One of the key modules of the Women4Development Academy project focused on project cycle management and how to prepare proposals for submission. Since the end of the Academy, have you successfully submitted a project proposal to a donor?

One of the recommendations of the International Symposium was to concretely resolve certain problems encountered especially by young women entrepreneurs. We therefore successfully submitted a project to support young African or Afro-descendant girls with an entrepreneurial project or wishing to embark on entrepreneurship.

You have also received a visibility training. Is your association now more active on social networks and other communication channels?

The communication coaching allowed us to develop and improve our visibility on social networks through the choice of images and accompanying texts. We have also become aware of certain communication elements that we were missing (for example the website) and we are in contact with a web developer to remedy them. These corrections increased our audience and interest in the project and the platform.

What are the next steps for your association?

The next steps are to act concretely on the ground, whether in Belgium or in Africa, to provide technical and practical assistance to African and Afro-descendant women so that they are able to fully exercise their leadership and act as change agents.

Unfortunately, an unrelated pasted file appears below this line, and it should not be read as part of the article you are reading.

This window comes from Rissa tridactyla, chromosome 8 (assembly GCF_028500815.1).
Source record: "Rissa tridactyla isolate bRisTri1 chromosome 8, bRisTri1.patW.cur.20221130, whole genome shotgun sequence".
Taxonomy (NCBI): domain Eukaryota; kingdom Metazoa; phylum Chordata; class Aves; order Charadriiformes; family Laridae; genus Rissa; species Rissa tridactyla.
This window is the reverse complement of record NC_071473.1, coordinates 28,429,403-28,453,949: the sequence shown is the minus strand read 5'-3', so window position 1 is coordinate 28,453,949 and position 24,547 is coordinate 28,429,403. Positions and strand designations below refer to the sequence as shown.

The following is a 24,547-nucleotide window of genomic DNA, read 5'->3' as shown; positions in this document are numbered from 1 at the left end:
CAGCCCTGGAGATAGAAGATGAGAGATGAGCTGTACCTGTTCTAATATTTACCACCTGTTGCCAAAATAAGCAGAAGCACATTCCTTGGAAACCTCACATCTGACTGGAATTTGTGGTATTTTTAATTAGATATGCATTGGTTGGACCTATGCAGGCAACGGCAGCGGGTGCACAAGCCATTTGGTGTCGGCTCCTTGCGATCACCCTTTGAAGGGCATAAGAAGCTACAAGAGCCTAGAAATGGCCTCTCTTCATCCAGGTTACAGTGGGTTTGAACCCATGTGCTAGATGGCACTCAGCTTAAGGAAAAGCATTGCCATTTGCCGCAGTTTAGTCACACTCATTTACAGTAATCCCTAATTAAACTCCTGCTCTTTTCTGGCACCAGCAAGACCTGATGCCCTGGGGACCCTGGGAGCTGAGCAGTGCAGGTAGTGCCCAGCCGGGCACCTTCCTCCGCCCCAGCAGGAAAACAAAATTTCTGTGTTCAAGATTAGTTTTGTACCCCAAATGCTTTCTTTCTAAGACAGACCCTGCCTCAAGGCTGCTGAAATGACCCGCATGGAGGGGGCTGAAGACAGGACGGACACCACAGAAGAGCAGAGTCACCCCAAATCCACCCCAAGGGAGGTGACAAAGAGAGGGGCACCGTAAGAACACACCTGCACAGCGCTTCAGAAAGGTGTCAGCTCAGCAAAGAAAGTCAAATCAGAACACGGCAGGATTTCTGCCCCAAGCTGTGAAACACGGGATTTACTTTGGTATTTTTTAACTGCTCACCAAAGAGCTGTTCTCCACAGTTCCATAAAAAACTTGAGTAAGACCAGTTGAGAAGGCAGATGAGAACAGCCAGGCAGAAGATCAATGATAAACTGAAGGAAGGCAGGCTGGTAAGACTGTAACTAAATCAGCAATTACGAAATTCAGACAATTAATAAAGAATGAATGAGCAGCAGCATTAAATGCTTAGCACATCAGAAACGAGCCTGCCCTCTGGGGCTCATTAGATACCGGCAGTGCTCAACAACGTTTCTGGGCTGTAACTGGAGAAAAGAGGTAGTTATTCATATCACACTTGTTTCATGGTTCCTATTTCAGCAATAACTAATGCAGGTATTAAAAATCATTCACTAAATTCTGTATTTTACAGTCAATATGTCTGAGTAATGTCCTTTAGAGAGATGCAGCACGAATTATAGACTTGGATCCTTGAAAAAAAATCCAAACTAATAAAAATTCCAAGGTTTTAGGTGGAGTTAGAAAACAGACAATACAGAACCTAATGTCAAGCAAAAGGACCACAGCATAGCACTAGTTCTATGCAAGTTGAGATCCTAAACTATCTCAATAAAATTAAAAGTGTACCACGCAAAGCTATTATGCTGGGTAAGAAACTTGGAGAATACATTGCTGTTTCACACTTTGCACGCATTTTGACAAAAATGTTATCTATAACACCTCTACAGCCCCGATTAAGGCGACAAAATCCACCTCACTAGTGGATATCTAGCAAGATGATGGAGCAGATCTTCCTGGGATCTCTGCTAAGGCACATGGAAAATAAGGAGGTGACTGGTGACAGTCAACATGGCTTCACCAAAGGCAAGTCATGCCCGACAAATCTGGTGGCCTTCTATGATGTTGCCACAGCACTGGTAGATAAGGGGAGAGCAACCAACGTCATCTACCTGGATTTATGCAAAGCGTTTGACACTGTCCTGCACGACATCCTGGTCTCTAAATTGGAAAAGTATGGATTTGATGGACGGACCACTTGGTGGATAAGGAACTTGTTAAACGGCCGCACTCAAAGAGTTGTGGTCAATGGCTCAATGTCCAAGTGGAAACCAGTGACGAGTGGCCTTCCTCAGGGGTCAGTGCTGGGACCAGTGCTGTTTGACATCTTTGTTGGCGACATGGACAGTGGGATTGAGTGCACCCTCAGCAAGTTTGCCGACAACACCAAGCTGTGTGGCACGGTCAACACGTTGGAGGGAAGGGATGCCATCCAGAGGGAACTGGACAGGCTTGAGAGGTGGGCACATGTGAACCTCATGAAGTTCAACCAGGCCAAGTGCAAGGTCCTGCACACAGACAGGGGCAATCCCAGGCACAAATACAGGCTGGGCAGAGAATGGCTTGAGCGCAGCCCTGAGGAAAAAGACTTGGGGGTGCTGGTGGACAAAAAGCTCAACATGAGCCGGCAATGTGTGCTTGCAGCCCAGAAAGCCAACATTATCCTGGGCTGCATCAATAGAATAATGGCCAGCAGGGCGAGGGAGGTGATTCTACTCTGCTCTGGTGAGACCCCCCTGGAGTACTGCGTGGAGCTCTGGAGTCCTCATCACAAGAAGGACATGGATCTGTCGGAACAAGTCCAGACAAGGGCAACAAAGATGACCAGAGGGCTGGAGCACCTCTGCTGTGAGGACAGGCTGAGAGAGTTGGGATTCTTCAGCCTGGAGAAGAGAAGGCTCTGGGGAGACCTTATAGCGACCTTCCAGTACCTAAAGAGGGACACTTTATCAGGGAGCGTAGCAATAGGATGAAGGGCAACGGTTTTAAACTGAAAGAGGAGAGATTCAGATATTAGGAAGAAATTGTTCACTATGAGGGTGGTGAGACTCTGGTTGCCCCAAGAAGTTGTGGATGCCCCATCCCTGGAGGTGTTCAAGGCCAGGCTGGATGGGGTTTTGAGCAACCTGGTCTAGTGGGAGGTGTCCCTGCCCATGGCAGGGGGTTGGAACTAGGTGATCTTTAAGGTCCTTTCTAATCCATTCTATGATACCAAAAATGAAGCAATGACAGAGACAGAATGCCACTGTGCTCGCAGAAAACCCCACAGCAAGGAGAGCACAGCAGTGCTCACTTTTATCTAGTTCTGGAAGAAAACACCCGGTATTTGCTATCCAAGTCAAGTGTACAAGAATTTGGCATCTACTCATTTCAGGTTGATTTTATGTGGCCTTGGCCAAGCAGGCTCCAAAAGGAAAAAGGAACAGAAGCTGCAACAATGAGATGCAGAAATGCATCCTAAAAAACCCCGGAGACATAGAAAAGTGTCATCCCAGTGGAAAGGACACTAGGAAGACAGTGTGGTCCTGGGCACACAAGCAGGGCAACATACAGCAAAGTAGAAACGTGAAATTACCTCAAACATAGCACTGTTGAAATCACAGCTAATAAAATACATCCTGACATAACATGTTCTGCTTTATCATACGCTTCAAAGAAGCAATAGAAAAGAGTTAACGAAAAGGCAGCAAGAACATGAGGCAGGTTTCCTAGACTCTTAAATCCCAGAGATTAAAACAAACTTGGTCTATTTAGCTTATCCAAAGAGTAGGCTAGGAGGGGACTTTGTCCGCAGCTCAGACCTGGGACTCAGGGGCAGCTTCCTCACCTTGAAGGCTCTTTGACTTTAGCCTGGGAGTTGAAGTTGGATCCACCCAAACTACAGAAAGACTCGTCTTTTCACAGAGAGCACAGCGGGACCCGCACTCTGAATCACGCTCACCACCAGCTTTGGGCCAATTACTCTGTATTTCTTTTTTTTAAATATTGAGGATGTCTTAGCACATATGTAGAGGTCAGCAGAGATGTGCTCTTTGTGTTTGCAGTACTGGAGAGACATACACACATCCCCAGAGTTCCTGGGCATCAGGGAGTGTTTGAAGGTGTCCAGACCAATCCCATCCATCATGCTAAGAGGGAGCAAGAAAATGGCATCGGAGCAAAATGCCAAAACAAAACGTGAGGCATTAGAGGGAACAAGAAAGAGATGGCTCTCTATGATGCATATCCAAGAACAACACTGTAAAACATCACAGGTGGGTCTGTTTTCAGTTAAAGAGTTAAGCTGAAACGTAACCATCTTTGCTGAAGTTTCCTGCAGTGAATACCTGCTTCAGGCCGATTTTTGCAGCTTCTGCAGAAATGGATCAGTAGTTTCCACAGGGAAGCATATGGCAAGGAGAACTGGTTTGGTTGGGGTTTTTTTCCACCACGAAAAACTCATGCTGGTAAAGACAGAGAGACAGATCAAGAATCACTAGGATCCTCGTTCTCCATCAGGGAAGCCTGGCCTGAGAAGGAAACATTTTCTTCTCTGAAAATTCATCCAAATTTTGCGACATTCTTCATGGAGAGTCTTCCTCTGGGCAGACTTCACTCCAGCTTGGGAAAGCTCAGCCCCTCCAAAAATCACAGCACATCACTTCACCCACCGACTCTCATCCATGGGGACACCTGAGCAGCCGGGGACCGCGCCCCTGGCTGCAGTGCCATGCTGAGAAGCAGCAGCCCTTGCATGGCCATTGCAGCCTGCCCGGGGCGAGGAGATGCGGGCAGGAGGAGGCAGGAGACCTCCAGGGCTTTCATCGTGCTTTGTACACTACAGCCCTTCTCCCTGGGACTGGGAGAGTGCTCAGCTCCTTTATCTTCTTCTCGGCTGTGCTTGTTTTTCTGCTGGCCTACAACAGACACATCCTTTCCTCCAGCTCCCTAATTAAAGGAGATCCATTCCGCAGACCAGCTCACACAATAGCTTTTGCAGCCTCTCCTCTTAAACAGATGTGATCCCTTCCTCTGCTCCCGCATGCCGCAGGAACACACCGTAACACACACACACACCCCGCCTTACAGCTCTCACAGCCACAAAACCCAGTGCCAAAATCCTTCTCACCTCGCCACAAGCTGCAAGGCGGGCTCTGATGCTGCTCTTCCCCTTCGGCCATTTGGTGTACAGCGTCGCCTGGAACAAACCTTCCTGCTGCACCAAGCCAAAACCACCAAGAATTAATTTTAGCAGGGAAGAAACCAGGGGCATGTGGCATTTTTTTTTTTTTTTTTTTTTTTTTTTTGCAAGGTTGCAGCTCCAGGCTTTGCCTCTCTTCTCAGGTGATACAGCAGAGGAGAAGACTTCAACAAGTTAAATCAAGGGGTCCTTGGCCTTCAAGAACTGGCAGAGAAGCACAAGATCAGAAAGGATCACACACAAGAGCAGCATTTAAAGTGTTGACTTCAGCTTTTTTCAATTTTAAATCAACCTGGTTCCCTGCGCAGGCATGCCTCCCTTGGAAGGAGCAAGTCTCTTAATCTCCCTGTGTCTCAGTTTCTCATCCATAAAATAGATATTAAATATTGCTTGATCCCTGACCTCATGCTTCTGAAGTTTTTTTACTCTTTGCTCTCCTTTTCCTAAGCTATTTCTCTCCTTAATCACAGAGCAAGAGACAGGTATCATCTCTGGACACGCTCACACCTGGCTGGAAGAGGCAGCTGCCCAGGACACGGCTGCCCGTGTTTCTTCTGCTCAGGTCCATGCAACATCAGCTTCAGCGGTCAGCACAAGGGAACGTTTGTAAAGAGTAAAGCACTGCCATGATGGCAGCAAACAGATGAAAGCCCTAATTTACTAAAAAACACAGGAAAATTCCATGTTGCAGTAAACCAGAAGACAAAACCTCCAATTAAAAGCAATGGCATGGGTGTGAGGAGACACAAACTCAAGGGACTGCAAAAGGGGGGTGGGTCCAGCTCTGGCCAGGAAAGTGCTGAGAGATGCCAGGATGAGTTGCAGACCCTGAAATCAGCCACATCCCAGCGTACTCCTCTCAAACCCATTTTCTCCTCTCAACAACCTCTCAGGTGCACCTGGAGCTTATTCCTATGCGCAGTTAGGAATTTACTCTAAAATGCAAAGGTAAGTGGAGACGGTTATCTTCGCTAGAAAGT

© Marie-Pierre Nyatanyi, PluriElles

COVID-19 has impacted the work of many organizations around the world. We have also seen stories about diaspora members who decided to re-direct their activities towards COVID-19 relief efforts. How has COVID-19 influenced your activities?

The crisis has put our activities on the back burner but also gave us the opportunity to quickly set up a #Masquespourtous project. Confinement in Africa has deeply impacted the women who are often active in informal economy. They therefore had to face both the health crisis and an economic crisis due to the cessation of activities without financial compensation. We financed the local production of protective masks, which has enabled some women to benefit from income while providing masks to vulnerable populations. This was carried out in Cameroon, Guinea, Senegal, Zambia, Côte-d'Ivoire, the DRC and Mali and is expected to end in Swaziland.

What do you think of the Women4Development Academy project one year later?